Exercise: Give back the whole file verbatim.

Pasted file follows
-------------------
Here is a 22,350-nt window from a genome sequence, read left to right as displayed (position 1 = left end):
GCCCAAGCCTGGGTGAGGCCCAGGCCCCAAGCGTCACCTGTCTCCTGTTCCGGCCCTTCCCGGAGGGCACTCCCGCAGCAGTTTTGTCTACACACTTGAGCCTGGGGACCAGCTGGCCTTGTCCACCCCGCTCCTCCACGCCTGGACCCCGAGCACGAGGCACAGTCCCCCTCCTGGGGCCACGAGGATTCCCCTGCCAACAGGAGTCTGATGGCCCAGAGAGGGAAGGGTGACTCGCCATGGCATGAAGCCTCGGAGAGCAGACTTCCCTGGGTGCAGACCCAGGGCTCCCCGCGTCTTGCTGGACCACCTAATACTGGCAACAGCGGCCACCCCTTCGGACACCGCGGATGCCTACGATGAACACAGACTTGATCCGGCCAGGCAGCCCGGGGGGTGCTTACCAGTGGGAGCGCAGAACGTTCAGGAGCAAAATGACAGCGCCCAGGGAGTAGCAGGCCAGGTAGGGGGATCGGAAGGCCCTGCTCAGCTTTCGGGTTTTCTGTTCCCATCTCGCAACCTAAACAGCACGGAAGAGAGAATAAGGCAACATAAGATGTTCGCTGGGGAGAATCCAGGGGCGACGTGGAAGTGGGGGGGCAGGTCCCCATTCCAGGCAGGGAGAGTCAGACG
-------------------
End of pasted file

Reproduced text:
Here is a 22,350-nt window from a genome sequence, read left to right as displayed (position 1 = left end):
GCCCAAGCCTGGGTGAGGCCCAGGCCCCAAGCGTCACCTGTCTCCTGTTCCGGCCCTTCCCGGAGGGCACTCCCGCAGCAGTTTTGTCTACACACTTGAGCCTGGGGACCAGCTGGCCTTGTCCACCCCGCTCCTCCACGCCTGGACCCCGAGCACGAGGCACAGTCCCCCTCCTGGGGCCACGAGGATTCCCCTGCCAACAGGAGTCTGATGGCCCAGAGAGGGAAGGGTGACTCGCCATGGCATGAAGCCTCGGAGAGCAGACTTCCCTGGGTGCAGACCCAGGGCTCCCCGCGTCTTGCTGGACCACCTAATACTGGCAACAGCGGCCACCCCTTCGGACACCGCGGATGCCTACGATGAACACAGACTTGATCCGGCCAGGCAGCCCGGGGGGTGCTTACCAGTGGGAGCGCAGAACGTTCAGGAGCAAAATGACAGCGCCCAGGGAGTAGCAGGCCAGGTAGGGGGATCGGAAGGCCCTGCTCAGCTTTCGGGTTTTCTGTTCCCATCTCGCAACCTAAACAGCACGGAAGAGAGAATAAGGCAACATAAGATGTTCGCTGGGGAGAATCCAGGGGCGACGTGGAAGTGGGGGGGCAGGTCCCCATTCCAGGCAGGGAGAGTCAGACG